Principles for good practice in qualitative internet-mediated interview and focus group research.

  1. Use robust, well-tested procedures which have been well-piloted (reliability).
  2. Use the simplest low-tech solutions and equipment available that will do the job (reliability, accessibility).
  3. Use appropriate procedures for verifying identity (e.g. offline, audio / video) where this is crucial (e.g. highly sensitive research) (ethics, validity).
  4. Adopting clear strategies for establishing rapport has been shown to work well and is advisable (validity).
  5. Remain mindful of potential trade-offs when deciding upon procedures and making design choices, e.g. asynchronous approaches may facilitate depth and reflexivity but reduce conversational ‘flow’ (validity).
  6. Related to the above principle, remain aware of possibilities for combining methods, e.g. online and offline, asynchronous and synchronous, etc. (validity).
  7. Carefully consider security and confidentiality risks when making sampling and procedural design choices, and the ethical responsibility to inform potential participants of any non-trivial risks they may be unaware of (ethics, validity).
  8. Adopt procedures for maximising security and confidentiality where possible (e.g. setting up a dedicated online research site) (ethics, validity).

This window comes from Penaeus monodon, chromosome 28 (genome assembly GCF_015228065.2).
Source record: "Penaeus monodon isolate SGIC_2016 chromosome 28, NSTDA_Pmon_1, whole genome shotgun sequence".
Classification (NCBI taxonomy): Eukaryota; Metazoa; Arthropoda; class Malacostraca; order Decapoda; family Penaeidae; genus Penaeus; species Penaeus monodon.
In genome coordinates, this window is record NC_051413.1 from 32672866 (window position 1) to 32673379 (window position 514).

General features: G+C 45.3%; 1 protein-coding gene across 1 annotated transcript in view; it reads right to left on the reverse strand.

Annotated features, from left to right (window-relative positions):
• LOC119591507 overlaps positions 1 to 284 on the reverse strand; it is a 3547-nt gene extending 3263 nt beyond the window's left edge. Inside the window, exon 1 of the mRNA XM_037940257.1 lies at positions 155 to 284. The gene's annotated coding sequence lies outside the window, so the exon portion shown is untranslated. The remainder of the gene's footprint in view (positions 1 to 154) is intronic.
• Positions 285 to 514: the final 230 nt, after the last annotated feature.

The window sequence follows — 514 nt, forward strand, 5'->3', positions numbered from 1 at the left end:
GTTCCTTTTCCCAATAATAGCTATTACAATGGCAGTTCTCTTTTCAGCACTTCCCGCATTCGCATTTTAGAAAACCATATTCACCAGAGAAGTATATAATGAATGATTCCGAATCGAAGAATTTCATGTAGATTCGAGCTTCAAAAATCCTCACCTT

9. Remain mindful of the possible threats to participant confidentiality and anonymity that can emerge from dissemination and publication procedures, and take careful measures to minimise these threats (ethics).
  10. Respect standards of privacy and netiquette, and pass participation requests through moderators where appropriate (e.g. sampling from mailing lists or newsgroups) (ethics).
  11. Make sure participation requests are well-constructed, containing information on researcher affiliations, contact details for further information, and value of the research (ethics, validity).
  12. Carefully consider how different sampling approaches and design procedures may facilitate or restrict access by different groups (accessibility, ethics).